The fishing industry up in arms: "One in two boats is in danger"

Fishermen protest against European regulations forcing them to reduce trawl catches by 40%

2 min
Image of the fishermen's demonstration this Friday at Blandas

GironaThe fishing sector is sending out a distress signal. The new European law which imposes a 40% reduction in trawl catches by 2025 has set Catalan and Valencian fleets on the warpath. Fishermen warn that the regulation endangers the continuity of one in two boats, according to calculations by the president of the Catalan federation of guilds, Antoni Abad. "We cannot keep boats that can only go out 120, 150 or 180 days a year, depending on the type of boat. We must to be allowed to work and we must all be allowed to do so equally", claims the fisherman, who also warns that if their demands are not met they will have to organise "more protest actions" because the entire fishing sector "is in danger".

The vast majority of vessels in the Catalan and Valencian fleets have not gone out to fish this Friday: "The stop has been massive, although for us not working means not getting paid anything," stressed Abad. The fishermen have chosen this date because today a meeting in Brussels to discuss the new European law affecting the fisheries sector is scheduled.

The president of the federation argues that they have been working for a long time with measures to fish in a more sustainable and environmentally friendly way. "And we have proposed protecting 18 areas of the Catalan coastline totalling 400 square kilometres to preserve them from fishing and conserve them," says Abad, who asks the Spanish and European administrations to give them more time to adapt to the regulations and to listen to them before applying them. "It's not okay that because of their immobility, Spain and Europe, who have never done anything, now want to fix the sea in a year. We have done our homework and we have proposed solutions. We do not want to do nothing, but we want to do it differently," stressed the president of the federation of fishermen.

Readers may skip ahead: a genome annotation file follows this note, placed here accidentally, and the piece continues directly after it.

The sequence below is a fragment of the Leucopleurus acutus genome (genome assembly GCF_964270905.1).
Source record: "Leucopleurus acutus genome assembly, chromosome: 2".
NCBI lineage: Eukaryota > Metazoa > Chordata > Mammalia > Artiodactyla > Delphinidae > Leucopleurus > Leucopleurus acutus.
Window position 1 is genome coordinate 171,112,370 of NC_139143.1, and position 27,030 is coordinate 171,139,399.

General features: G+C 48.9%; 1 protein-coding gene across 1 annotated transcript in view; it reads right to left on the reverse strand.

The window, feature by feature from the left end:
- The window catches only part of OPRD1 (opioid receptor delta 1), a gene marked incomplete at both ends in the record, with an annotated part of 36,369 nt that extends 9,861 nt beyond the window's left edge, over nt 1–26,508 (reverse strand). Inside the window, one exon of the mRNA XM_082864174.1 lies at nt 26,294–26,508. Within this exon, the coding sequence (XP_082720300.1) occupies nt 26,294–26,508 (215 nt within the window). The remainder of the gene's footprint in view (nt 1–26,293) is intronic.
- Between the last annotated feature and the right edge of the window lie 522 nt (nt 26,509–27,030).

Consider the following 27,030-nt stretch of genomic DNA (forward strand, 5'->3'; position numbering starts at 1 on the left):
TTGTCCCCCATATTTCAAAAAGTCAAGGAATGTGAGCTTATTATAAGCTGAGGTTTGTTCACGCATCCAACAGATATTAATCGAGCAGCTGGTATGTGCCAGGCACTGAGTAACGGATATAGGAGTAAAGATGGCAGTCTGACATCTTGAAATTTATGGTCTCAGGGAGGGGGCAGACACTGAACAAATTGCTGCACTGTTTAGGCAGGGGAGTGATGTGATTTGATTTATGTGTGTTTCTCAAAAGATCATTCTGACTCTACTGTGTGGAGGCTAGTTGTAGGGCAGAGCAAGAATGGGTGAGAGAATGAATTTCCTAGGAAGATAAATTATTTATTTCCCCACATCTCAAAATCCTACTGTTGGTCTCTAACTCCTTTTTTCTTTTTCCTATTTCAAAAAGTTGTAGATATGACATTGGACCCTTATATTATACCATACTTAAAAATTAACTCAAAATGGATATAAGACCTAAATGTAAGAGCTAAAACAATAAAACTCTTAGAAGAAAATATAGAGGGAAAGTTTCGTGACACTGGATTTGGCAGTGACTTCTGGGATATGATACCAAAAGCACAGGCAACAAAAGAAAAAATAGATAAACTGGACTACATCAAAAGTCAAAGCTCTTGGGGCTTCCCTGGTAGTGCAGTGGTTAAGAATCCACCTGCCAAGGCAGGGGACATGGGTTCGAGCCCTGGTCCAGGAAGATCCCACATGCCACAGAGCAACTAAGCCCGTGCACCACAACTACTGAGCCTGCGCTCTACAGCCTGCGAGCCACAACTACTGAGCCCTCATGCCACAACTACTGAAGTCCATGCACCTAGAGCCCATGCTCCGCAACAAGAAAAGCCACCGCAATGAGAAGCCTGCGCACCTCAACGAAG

The law gives a margin of 5 years - until 2025 - to reduce 40% of trawl catches, but in practice it will have to be done in three and a half years, because it starts counting from 2020. These deadlines are believed by both fishermen and the Generalitat to be "impossible to meet without completely sacrificing the fishing sector," as director general of Fisheries and Maritime Affairs Sergi Tudela warned on Thursday during an event held in Roses with the Catalan Minister for Climate Action Teresa Jordà to support the claims of fishermen.

Protests in ports and demonstration in Blanes

Each fishermen's guild has decided how they will make their rejection of the new European law visible. Some have organised rallies in ports; others, such as the Blanes guild, have called a demonstration at sea. Fifteen boats have set sail from the port behind a banner against the European regulation, and made their way to the centre of the bay.

According to Antoni Abad, throughout the Mediterranean most ports "have stopped all day" because "everyone is clear that if trawling falls the whole sector falters". This type of fishing represents "70% of everything that is caught" in the Mediterranean, according to Abad. In Catalonia there are 218 trawlers that, towing a bag made out of netting at sea, catch species such as rock octopus, shrimp, sole, hake, galera or prawn.

"In total there are 2,500 fishermen in Catalonia and most of us are family businesses. It is a very important economic engine," stressed the president of the federation. "We are very necessary for a healthy and balanced diet," added the spokesman for the fishermen of Blanes, Eusebi Esgleas, who also recalled that without trawling, "there would be no fish markets nor ports".